As the appointed defender of the entire endangered dimension, Bizarro resorts to a heretofore unsuspected ultimate power: producing comic strips featuring unfamiliar adventures of DC’s most recognizable heroes that come to life …ish.

Cue a veritable Who’s Who of the cool and wonderful of modern comics creating a plethora of wacky, dreamy, funny, wistful and just plain un-put-downable strips that would delight any kid who read comics but then accidentally grew up.

In rapid rollercoaster fashion and Fighting the Goof Fight for reality come ‘Bizarro-X-Ray One’ by Gregory Benton, Bizarro-X-Ray Two’ by John Kerschbaum and Bizarro-X-Ray Three’ by Gilbert Hernandez – all coloured by Tom McCraw. Sam Henderson & Bob Fingerman reconvene the ‘Super-Pets’ whilst Duffy & Craig Thompson expose Green Lantern in ‘The Afterthoughts’. Chip Kidd & Tony Millionaire revisit early days of ‘The Bat-Man’ in stylish monochrome before Henderson, Dean Haspiel, Bill Oakley & Matt Madden recount the silly charm-packed saga of ‘Captain Marvel and the Sham Shazam’

Baker & Elizabeth Glass test the mettle of ‘Letitia Lerner, Superman’s Babysitter!’ and Aquaman endures double trouble as Evan Dorkin, Brian David-Marshall, Bill Wray & Matt Hollingsworth draw attention to ‘Silence of the Fishes’ before Andy Merrill & Jason Little douse the Sea King in ‘Porcine Panic!’

Fingerman, Pat McEown, Oakley & Hollingsworth inflict ‘The Tinnocchio Syndrome’ on The Metal Men before Andi Watson, Mark Crilley & Lee Loughridge orchestrate ‘Wonder Girl vs Wonder Tot’ and James Kochalka, Dylan Horrocks & Abe Foreau pit Hawkman against ‘The Egg-Napper!’, even as ‘The GL Corps: The Few, The Proud’ glean more story glory courtesy due to Will Pfeifer, Jill Thompson, Clem Robins, Rick Taylor & Digital Chameleon.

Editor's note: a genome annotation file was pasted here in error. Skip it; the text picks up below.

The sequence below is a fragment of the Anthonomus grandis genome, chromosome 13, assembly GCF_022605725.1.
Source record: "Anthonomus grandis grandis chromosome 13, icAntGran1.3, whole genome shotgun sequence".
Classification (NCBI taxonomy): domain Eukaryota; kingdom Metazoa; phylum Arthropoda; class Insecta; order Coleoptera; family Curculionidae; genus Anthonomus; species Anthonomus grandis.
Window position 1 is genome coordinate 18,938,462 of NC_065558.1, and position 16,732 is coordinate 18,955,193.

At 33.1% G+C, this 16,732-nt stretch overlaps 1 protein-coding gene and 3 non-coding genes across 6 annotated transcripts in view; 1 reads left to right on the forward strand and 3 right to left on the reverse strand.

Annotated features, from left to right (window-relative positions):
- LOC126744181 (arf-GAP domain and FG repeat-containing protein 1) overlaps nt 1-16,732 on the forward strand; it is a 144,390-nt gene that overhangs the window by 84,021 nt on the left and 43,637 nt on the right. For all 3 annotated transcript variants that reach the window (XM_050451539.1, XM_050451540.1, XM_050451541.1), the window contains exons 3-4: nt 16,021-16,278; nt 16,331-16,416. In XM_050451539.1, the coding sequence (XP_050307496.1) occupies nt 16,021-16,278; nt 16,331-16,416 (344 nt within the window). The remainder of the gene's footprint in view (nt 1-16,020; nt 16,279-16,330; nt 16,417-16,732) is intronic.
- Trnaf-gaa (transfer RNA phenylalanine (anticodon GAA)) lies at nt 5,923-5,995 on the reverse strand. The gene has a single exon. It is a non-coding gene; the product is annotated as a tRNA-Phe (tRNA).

Horrocks, Jessica Abel & Madden then see Supergirl and Mary Marvel have a moment in ‘The Clubhouse of Solitude’ whilst Nick Bertozzi & Tom Hart tune in to ‘Kamandi: The Last Band on Earth!’ before Jeff Smith, Paul Pope & Loughridge depict Bizarro demanding ‘Help! Superman!’ as Jef Czekaj & Brian Ralph confront Aquaman with ‘The Man Who Cried Fish!’ in advance of Wonder Woman pondering ‘One-Piece, Two-Piece, Red-Piece, Blue-Piece’ on a shopping trip organised by Fingerman & Dave Cooper.

Ellen Forney, Ariel Bordeaux & Madden probe a young girl’s ‘Bats Out of Heck’ and Eddie Campbell, Hunt Emerson, Rick Taylor & Digital Chameleon went full-on Batmaniacal in ‘Who Erased the Eraser’ before Crilley & Watson negotiate a shocking ‘First Contact’ with The Atom, after which The Batman invites us ‘Inside the Batcave’ with Pope & Jay Stephens as tour guides.

Dorkin, D’Israeli & Digital Chameleon expose ‘Solomon Grundy: Bored on a Monday’ before Alvin Schwartz, Roger Langridge & Loughridge debut ‘The Most Bizarre Bizarro of All’ and Ivan Brunetti, Dorkin & Sarah Dyer reveal ‘That’s Really Super, Superman!’ to The World’s Finest Team whilst Dorkin, Carol Lay, Tom McCraw & Digital Chameleon invite everyone to ‘The J’onn J’onzz Celebrity Roast’ before Bordeaux, Forney & Madden share ‘Wonder Woman’s Day Off’

The initial volume and that framing Mxyzptlk yarn are coming to a close as Dorkin, Wray, John Costanza & Hollingsworth craft ‘Unknown Challenges of the Challengers of the Unknown’ and Dorkin, Steven Weissman & Dyer go to bat for all the forgotten creature sidekicks in ‘Without You, I’m Nothing’ before Duffy, DeStefano, Phil Felix, Severin & Digital C reunite for the climactic conclusion of ‘Bizarre Wars – Part Two’

If you haven’t heard of anybody on that overwhelming list then get Googling. Then get this book and get enjoying.

No? that’s okay… There’s More…